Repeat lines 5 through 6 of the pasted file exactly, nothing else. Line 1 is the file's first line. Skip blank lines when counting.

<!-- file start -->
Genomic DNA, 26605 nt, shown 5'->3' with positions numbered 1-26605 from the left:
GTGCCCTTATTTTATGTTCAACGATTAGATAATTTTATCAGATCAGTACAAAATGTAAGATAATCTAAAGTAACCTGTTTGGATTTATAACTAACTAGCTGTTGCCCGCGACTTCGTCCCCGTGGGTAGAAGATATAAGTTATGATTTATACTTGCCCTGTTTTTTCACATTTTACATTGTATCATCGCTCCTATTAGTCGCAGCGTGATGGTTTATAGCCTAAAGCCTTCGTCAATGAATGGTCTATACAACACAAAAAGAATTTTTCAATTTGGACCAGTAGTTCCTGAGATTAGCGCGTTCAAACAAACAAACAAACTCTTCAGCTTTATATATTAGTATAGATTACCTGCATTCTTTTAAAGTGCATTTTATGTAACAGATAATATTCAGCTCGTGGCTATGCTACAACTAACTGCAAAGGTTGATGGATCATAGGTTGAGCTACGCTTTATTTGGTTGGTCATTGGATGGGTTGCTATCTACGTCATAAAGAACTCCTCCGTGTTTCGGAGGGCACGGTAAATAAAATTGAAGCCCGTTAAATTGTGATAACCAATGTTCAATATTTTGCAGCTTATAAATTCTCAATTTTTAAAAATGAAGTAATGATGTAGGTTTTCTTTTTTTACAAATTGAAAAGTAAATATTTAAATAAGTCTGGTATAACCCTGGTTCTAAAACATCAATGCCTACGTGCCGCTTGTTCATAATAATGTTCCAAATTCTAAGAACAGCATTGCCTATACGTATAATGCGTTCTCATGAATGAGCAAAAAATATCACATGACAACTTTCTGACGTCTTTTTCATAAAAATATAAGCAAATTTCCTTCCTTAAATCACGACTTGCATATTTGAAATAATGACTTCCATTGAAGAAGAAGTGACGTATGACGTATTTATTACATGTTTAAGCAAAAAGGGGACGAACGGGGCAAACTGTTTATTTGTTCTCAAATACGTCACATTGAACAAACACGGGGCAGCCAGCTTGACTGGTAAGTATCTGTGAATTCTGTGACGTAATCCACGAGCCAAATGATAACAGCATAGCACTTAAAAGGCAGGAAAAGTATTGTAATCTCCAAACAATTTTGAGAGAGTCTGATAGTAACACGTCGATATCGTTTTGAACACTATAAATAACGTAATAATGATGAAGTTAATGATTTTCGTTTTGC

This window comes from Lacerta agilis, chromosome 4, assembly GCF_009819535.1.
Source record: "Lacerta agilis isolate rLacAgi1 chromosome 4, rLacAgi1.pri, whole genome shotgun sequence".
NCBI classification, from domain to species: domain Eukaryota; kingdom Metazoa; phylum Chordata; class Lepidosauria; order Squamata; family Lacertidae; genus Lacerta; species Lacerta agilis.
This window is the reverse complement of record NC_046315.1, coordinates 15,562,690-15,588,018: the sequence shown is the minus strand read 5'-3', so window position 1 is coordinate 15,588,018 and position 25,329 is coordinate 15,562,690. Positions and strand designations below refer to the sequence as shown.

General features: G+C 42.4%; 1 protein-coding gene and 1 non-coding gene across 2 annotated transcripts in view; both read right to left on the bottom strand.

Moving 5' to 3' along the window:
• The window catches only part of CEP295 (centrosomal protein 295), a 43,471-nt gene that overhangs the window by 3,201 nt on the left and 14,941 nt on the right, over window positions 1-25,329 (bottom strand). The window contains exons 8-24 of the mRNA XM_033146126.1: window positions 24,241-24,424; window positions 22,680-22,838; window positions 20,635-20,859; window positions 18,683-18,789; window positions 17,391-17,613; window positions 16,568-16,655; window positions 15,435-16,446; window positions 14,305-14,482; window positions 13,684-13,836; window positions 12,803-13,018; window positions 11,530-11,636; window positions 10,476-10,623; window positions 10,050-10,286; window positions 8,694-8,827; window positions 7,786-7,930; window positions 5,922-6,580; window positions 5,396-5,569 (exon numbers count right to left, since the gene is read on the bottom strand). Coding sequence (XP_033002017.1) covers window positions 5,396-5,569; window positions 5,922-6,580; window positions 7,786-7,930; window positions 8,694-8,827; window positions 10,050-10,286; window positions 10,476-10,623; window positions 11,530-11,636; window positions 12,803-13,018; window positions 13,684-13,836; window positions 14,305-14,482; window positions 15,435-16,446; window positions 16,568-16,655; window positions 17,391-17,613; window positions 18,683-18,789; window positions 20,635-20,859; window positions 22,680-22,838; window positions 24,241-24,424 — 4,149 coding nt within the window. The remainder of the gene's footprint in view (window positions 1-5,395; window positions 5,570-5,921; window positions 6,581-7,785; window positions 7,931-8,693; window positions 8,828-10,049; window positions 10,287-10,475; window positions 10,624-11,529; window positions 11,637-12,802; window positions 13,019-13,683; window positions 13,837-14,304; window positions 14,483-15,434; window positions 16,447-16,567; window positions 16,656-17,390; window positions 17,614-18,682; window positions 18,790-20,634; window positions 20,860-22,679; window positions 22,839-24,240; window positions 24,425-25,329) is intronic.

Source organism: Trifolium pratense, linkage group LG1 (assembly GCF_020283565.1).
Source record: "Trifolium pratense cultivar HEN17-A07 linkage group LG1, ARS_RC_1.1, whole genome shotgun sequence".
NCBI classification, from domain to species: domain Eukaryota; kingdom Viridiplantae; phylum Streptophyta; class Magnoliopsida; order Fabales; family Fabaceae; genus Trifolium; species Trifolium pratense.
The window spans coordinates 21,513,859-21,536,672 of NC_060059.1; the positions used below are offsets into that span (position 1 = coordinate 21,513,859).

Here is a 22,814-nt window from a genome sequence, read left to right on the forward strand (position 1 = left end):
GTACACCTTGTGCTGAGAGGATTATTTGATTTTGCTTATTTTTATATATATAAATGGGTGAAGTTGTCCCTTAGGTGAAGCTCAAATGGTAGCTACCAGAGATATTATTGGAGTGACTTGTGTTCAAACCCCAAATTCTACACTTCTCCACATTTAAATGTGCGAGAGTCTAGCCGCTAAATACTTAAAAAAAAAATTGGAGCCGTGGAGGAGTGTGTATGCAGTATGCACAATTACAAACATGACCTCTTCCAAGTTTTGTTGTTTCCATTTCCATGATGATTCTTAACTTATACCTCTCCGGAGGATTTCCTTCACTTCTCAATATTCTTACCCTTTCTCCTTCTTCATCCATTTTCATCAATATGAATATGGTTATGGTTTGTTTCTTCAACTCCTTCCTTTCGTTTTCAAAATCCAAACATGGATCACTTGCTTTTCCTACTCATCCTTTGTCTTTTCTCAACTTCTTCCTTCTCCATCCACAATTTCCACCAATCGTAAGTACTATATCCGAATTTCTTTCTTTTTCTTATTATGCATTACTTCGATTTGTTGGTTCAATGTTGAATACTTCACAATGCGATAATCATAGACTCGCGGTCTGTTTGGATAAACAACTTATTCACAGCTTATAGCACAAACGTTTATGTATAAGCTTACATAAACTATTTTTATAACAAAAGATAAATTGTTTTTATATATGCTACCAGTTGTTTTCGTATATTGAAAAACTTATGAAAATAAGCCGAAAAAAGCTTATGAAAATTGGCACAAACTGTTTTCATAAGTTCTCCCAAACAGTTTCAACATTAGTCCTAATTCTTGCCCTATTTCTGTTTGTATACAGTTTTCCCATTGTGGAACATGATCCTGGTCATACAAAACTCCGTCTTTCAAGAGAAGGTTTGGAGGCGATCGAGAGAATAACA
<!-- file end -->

NCBI classification, from domain to species: domain Eukaryota; kingdom Metazoa; phylum Chordata; class Lepidosauria; order Squamata; family Lacertidae; genus Lacerta; species Lacerta agilis.
This window is the reverse complement of record NC_046315.1, coordinates 15,562,690-15,588,018: the sequence shown is the minus strand read 5'-3', so window position 1 is coordinate 15,588,018 and position 25,329 is coordinate 15,562,690. Positions and strand designations below refer to the sequence as shown.